The Milky Way Galaxy is orbited by more than 150 globular star clusters that date back to the distant past of the universe. One of the closest to the Earth is the cluster M4 (also known as NGC 6121) in the constellation of Scorpius the Scorpion. This bright object can be easily seen in binoculars, close to the bright red star Antares, and a small amateur telescope can show some of its constituent stars.
This new image of the cluster from the Wide Field Imager (WFI) on the MPG/ESO 2.2-meter telescope at ESO’s La Silla Observatory reveals many more of the cluster’s tens of thousands of stars and shows the cluster against the rich background of the Milky Way.
Astronomers have also studied many of the stars in the cluster individually using instruments on ESO’s Very Large Telescope. By splitting the light from the stars up into its component colors they can work out their chemical composition and ages.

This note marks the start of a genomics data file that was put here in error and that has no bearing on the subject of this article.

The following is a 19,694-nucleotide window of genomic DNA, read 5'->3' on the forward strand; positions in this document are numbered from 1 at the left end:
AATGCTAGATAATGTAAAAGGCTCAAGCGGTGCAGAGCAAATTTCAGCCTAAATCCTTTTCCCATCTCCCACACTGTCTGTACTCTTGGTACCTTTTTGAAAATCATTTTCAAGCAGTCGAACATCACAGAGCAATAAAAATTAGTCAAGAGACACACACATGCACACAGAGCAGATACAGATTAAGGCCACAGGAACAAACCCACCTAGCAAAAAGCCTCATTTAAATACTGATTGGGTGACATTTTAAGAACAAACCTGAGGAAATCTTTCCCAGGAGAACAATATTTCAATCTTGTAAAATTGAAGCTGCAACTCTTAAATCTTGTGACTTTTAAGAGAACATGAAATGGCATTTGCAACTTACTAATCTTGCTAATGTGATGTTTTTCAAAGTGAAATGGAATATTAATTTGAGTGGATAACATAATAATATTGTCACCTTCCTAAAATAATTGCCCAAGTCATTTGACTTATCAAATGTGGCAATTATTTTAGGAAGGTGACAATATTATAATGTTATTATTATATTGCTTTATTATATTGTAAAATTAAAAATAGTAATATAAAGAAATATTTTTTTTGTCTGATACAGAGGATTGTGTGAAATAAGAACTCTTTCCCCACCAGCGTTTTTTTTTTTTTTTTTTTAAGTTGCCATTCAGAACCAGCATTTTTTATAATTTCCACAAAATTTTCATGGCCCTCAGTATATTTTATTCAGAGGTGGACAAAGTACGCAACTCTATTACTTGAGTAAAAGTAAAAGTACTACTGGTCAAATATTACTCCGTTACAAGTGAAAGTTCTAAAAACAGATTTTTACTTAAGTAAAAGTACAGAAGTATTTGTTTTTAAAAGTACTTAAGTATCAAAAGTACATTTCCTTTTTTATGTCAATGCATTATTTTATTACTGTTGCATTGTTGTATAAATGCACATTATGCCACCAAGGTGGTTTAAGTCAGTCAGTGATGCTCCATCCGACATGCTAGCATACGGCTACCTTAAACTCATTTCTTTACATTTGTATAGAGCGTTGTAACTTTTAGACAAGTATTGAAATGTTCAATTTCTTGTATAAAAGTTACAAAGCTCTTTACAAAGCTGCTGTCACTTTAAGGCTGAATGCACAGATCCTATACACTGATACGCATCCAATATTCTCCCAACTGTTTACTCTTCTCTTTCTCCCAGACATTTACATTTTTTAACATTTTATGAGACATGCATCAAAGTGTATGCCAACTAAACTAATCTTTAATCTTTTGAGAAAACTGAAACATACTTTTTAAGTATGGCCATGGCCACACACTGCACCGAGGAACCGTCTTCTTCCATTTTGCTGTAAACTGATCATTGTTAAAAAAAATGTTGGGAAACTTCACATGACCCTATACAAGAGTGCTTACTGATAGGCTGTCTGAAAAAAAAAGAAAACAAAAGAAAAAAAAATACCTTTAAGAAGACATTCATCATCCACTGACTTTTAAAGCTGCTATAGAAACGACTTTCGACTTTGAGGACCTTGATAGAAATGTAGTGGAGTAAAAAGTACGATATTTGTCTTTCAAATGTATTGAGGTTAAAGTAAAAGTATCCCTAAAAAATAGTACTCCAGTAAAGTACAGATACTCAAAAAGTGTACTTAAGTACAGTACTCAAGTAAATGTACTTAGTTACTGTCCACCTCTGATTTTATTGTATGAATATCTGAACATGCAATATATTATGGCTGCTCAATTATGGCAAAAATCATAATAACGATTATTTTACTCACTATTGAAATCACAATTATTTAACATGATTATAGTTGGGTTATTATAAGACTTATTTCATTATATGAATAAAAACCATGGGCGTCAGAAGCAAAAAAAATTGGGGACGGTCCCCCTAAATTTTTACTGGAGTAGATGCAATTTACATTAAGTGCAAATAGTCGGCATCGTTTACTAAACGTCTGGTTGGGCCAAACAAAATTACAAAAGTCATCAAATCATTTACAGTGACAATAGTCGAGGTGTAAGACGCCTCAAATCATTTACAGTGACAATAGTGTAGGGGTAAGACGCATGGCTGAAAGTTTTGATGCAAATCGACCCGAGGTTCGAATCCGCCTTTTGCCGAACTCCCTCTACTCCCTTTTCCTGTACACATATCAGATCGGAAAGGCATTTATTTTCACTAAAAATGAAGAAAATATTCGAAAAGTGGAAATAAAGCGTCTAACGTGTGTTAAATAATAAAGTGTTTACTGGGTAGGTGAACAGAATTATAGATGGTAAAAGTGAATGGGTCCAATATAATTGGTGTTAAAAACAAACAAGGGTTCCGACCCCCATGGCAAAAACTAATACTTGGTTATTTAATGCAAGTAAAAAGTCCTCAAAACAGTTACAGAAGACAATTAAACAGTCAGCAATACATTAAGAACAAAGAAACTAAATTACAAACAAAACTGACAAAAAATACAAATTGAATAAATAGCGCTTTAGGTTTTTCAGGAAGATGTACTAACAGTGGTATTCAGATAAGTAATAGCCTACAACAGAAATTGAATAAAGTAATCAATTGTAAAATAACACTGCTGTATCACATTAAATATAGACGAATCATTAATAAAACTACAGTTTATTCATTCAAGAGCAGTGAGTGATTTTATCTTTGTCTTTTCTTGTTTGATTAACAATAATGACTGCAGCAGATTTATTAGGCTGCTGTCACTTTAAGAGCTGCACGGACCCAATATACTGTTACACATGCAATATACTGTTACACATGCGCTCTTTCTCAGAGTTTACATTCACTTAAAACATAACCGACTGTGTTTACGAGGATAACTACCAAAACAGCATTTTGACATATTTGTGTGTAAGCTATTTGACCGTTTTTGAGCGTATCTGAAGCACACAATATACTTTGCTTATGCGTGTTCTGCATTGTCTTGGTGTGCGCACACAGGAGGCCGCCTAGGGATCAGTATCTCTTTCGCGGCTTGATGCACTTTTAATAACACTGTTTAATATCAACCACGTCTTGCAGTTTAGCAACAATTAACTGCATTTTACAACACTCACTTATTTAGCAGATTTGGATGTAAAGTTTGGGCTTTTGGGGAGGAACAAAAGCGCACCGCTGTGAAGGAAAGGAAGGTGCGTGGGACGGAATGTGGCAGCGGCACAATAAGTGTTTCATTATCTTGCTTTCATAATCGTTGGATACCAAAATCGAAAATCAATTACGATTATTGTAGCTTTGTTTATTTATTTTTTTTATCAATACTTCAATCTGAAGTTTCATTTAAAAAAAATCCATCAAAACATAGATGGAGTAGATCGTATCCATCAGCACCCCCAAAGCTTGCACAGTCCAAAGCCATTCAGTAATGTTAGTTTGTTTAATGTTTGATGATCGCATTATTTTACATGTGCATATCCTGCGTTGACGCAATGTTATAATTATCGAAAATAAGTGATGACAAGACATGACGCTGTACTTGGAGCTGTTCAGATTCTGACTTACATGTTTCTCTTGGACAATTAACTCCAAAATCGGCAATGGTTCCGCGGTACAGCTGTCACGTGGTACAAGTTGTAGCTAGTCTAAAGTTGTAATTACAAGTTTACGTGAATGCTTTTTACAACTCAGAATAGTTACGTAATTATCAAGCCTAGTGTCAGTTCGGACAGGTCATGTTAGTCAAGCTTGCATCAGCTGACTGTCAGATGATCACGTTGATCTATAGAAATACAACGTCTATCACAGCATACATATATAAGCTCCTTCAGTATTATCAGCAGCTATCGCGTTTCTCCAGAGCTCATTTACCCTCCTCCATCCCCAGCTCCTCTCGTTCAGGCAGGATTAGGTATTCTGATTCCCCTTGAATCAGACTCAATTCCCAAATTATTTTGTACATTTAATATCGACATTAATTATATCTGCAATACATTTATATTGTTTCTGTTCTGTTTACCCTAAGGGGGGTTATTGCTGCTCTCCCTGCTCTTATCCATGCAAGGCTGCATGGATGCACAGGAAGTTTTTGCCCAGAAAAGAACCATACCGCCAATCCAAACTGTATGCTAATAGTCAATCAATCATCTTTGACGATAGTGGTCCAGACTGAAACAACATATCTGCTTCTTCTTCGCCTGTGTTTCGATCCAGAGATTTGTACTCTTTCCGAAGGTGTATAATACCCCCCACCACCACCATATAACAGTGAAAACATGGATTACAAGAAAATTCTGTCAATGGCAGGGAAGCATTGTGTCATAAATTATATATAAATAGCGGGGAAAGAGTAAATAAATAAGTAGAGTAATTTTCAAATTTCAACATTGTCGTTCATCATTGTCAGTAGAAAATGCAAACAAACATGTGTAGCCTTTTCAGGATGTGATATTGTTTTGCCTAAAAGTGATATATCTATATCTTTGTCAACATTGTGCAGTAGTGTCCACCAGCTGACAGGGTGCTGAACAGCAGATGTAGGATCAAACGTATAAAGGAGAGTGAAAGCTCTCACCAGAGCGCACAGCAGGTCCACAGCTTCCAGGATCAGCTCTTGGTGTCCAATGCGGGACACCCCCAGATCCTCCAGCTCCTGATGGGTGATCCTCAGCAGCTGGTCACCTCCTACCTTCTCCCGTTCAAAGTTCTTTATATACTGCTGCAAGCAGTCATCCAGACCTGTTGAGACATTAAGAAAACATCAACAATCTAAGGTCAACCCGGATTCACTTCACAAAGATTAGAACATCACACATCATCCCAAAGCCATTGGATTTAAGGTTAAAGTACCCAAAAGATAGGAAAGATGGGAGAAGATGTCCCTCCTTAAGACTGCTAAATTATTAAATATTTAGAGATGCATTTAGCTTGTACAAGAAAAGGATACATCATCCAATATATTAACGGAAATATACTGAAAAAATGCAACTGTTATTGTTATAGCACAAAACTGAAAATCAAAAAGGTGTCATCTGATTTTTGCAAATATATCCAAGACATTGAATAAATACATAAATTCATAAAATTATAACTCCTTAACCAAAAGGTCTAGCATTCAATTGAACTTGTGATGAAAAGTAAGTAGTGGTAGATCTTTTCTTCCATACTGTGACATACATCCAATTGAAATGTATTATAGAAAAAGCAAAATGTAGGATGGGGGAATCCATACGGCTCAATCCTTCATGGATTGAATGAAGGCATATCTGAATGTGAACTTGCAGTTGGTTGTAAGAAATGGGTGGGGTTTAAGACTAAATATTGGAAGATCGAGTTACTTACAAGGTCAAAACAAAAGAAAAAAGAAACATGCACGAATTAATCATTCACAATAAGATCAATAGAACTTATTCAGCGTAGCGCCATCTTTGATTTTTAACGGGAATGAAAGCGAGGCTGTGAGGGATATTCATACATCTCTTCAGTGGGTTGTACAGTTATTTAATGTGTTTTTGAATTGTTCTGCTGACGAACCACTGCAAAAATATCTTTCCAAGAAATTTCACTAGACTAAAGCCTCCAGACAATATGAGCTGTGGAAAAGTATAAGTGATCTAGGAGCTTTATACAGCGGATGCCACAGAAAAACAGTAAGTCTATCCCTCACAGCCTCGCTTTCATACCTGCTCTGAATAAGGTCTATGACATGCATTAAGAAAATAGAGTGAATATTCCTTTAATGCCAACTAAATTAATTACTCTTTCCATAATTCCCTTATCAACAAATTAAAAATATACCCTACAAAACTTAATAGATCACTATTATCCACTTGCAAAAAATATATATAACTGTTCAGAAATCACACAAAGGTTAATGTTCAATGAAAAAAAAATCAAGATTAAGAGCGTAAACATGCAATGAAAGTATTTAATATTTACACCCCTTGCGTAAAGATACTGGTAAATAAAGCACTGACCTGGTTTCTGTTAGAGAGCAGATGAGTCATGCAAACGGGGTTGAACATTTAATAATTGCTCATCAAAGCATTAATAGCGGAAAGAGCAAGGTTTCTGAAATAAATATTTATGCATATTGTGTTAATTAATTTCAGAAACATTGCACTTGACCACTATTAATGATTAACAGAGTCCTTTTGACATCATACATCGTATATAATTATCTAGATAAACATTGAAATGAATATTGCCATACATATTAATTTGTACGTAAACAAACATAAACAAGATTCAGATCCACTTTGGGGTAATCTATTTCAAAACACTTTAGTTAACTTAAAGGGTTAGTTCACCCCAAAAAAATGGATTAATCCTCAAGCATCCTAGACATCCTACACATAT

New results for the stars in M4 have been surprising. The stars in globular clusters are old and hence not expected to be rich in the heavier chemical elements. But in a recent survey, astronomers found that one the M4 stars has much more of the rare light element lithium than expected. The source of this lithium is mysterious. Normally, this element is gradually destroyed over the billions of years of a star’s life, but this one star among thousands seems to have the secret of eternal youth. It has either somehow managed to retain its original lithium, or it has found a way to enrich itself with freshly made lithium.